(pb; 1957, 1958: also published under the title Cape Fear)
From the back cover:
"For fourteen years convicted rapist Max Cady nursed his hatred for Sam Bowden into an insane passion for revenge. He lived only for the day he would be free -- free to track down and destroy the man who put him behind bars.
"Murder was merciful compared to what Cady had in mind -- and what Cady had in mind was Bowden's innocent and lovely teenaged daughter. . ."
Taut, realistic, and terrifying work, this. Its terrors strike at the heart of what most of us subconsciously fear: losing those we love to primordial forces beyond our control.
MacDonald leavens Cady's intended brutalities -- which are largely left to the reader's imagination, but more effective for being so -- by intercutting them with scenes of Sam Bowden with his affectionate family (his wife, Carol; their three kids), making The Executioners more palatable for squeamish readers.
The actualized violence in the novel is potent enough to send shivers up even the most hardened reader's spine. It's not as explicit or brutal as much of Jack Ketchum's ouevre, but a jungle-law mentality runs darkly through The Executioners, making it read like read like a logical, if restrained, influence on Ketchum's works.
Max Cady is pure malevolence, a canny, "animalistic" predator in our supposedly-civilized world -- one hundred percent nightmare, and all too believable (I've met people like Cady). I'll probably have a bad dream or two about him in the near future, but it's worth it, given how mean and lean this novel is.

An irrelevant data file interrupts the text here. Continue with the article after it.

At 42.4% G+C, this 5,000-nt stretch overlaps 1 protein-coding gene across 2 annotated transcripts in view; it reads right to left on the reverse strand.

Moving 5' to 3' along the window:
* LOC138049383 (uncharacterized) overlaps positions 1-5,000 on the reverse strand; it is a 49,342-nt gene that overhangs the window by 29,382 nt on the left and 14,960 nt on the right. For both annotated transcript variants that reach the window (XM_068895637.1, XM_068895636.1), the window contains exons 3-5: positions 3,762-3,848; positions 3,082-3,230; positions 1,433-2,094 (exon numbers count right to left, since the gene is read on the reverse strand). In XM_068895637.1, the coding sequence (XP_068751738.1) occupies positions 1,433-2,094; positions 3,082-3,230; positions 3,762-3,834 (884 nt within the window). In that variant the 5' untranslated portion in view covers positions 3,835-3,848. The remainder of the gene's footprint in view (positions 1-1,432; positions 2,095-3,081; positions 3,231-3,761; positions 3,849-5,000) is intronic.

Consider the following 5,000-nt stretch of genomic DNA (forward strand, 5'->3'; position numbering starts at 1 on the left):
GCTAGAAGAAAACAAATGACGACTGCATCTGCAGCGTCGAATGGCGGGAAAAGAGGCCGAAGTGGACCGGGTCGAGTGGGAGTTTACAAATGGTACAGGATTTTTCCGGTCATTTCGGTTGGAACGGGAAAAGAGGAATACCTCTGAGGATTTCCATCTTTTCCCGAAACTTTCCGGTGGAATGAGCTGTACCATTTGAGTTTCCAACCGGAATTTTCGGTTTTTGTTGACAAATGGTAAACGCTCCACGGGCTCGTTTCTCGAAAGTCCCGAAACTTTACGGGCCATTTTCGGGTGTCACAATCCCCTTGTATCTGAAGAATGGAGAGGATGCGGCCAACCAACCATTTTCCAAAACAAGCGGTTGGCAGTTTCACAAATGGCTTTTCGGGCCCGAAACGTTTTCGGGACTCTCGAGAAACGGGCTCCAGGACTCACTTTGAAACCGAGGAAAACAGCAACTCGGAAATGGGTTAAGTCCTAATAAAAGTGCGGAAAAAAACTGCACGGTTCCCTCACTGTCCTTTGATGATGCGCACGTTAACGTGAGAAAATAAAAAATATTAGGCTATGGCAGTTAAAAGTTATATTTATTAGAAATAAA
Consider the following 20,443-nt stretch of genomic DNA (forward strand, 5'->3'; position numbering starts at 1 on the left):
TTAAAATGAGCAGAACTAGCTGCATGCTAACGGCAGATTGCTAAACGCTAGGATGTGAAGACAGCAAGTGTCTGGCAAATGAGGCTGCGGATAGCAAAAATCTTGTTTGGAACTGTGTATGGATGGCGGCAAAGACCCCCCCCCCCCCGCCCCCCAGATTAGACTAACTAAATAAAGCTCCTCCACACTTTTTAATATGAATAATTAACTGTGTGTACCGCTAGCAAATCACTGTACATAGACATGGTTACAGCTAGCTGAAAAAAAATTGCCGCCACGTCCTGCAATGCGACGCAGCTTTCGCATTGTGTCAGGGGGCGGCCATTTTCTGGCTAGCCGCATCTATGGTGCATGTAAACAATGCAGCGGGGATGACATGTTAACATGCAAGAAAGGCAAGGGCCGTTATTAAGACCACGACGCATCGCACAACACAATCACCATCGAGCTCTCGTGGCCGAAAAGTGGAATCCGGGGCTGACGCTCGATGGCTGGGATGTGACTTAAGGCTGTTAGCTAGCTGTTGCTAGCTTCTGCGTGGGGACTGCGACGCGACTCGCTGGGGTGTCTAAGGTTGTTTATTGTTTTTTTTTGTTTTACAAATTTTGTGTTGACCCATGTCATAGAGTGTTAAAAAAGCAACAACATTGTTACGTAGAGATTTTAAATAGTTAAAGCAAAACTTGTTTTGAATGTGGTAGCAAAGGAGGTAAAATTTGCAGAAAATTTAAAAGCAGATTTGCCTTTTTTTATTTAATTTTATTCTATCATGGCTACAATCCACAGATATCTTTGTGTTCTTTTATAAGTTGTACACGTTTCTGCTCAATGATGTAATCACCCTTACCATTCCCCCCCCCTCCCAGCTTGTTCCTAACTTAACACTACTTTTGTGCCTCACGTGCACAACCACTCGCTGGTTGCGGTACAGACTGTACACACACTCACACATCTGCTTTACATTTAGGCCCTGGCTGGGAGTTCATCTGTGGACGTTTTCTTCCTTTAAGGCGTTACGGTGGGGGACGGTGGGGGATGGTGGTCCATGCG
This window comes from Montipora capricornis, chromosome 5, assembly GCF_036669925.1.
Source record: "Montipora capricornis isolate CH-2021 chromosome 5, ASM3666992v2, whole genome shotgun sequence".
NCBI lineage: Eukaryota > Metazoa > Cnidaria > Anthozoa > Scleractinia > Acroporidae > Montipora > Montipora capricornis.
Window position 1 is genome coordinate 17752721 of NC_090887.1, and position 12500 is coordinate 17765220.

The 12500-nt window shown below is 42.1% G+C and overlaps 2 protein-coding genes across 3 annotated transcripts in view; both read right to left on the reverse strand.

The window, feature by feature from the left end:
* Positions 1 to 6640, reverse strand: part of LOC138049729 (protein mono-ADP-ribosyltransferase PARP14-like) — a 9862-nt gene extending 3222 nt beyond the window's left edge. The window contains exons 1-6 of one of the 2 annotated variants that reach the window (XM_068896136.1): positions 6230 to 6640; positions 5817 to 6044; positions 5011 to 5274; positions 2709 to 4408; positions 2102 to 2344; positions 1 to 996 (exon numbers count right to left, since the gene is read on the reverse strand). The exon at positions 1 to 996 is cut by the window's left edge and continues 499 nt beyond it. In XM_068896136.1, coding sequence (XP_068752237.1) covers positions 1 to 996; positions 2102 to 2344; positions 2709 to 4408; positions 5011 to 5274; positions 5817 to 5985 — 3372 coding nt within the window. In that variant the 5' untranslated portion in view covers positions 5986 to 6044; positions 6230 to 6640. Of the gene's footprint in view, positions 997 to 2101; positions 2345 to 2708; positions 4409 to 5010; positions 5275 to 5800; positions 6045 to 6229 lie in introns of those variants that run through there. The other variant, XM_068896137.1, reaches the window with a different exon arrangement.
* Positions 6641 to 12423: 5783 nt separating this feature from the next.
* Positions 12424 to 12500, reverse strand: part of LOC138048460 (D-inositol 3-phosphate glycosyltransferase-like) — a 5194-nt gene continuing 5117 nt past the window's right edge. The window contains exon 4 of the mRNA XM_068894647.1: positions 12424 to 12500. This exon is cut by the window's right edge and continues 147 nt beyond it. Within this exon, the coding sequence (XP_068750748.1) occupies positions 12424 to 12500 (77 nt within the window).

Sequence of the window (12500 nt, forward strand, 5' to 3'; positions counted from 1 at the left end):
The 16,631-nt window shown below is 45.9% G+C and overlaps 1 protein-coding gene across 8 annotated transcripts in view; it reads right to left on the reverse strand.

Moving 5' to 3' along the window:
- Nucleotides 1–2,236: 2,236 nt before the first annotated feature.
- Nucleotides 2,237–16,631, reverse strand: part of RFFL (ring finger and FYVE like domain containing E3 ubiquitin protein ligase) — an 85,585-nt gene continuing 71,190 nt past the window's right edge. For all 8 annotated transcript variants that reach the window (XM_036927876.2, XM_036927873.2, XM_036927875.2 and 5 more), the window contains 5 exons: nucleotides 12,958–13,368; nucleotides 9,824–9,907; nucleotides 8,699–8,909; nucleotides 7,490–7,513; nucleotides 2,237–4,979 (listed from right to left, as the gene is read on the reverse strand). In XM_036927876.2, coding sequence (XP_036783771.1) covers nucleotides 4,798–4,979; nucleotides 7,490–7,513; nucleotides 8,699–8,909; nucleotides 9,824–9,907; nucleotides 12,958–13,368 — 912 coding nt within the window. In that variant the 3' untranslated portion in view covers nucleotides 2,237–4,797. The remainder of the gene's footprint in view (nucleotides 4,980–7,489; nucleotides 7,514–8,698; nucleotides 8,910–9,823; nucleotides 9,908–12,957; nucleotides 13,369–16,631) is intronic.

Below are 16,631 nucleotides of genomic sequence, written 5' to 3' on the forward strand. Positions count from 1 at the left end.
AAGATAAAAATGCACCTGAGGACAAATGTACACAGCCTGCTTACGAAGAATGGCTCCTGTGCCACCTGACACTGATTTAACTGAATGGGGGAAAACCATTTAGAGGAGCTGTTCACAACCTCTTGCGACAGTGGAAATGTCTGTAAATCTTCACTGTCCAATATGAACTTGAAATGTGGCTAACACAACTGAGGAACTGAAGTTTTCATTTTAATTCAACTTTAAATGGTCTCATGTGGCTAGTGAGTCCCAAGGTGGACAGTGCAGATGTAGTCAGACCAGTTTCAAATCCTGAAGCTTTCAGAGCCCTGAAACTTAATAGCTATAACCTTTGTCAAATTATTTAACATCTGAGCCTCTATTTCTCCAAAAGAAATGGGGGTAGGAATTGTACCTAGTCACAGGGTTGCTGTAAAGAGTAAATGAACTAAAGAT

Perfect suspense work from a prolific, consistent writer. Own this, already!
The Executioners has been filmed twice, under the title Cape Fear.
The original Cape Fear was released stateside on April 12, 1962. Gregory Peck played Sam Bowden. Robert Mitchum played Max Cady. Polly Bergen played Peggy Bowden (cinematic stand-in for Carol Bowden). Lori Martin played Nancy Bowden, the Bowdens' teenage daughter. Martin Balsam played Police Chief Mark Dutton. Telly Savalas played Private Detective Charles Sievers. Page Slattery played Deputy Kersek. J. Lee Thompson directed, from a script by James R. Webb.
The remake, bearing the same title, was released stateside on November 13, 1991. It was directed by Martin Scorsese, and scripted by Wesley Strick (from an earlier script by James R. Webb).
Nick Nolte played Sam Bowden. Robert DeNiro played Max Cady. Jessica Lange played Leigh Bowden (cinematic stand-in for Carol Bowden). Juliette Lewis played Danielle Bowden (cinematic stand-in for Nancy Bowden). Joe Don Baker played Claude Kersek. Robert Mitchum, who played Max Cady in the original film, played Lieutenant Elgart, an honest cop, in the remake. Gregory Peck, who played Sam Bowden in the original film, played a sleazy lawyer named Lee Heller in the remake. Martin Balsam, who played Police Chief Mark Dutton in the original film, played a "Judge" in the remake.
Illeana Douglas played Lori Davis. Charles Scorsese, Martin Scorsese's father, played a "Fruitstand Customer". Catherine Scorsese, Martin Scorsese's mother, played a "Fruitstand Customer". Domenica Cameron-Scorsese, Martin Scorsese daughter, played "Danny's Girlfriend".